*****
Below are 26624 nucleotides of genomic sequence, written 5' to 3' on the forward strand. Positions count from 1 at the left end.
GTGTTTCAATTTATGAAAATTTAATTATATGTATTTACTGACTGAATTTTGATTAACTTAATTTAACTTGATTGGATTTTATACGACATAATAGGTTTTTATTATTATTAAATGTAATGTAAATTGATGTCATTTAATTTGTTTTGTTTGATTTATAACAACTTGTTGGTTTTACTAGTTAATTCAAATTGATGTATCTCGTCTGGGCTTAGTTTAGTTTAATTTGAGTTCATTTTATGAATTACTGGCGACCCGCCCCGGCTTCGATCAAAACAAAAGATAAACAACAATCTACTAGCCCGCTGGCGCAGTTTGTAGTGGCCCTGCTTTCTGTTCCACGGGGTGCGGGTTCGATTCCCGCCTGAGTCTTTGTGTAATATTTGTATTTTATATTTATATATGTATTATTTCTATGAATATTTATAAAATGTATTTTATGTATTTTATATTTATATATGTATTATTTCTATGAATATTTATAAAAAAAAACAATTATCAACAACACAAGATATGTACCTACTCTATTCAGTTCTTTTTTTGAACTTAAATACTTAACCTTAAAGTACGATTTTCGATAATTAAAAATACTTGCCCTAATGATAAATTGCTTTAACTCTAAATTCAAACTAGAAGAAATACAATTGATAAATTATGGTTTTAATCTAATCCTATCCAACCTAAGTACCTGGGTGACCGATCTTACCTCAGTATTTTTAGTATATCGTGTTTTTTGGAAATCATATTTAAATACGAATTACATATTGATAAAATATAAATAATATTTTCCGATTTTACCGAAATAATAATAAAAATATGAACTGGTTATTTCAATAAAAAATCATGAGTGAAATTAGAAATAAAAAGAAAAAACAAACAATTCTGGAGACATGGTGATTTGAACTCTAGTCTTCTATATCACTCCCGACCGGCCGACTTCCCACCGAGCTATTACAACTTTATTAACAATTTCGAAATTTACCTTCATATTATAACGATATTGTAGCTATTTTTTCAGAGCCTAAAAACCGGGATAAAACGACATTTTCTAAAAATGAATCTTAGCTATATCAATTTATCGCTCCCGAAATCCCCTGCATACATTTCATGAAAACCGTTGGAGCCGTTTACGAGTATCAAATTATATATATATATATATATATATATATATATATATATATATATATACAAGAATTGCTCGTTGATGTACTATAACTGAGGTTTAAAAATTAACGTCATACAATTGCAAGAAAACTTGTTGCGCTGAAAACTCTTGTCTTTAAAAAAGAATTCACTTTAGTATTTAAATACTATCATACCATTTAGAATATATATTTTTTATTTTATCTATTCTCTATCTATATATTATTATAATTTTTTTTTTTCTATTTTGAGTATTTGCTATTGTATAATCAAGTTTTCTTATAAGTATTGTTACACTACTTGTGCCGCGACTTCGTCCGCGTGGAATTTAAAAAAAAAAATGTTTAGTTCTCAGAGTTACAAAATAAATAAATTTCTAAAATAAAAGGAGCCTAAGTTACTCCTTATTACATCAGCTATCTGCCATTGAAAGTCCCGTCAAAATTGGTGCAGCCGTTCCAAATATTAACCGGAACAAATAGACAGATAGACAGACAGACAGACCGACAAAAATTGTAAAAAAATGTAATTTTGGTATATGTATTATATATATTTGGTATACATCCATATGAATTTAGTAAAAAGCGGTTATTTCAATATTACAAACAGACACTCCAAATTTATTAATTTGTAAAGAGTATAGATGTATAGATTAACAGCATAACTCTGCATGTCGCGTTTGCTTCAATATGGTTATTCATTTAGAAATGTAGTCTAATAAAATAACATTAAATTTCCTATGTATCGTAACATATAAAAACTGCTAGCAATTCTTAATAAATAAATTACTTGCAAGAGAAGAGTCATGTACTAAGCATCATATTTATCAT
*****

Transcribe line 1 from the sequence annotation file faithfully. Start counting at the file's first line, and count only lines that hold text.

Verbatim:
Below are 26624 nucleotides of genomic sequence, written 5' to 3' on the forward strand. Positions count from 1 at the left end.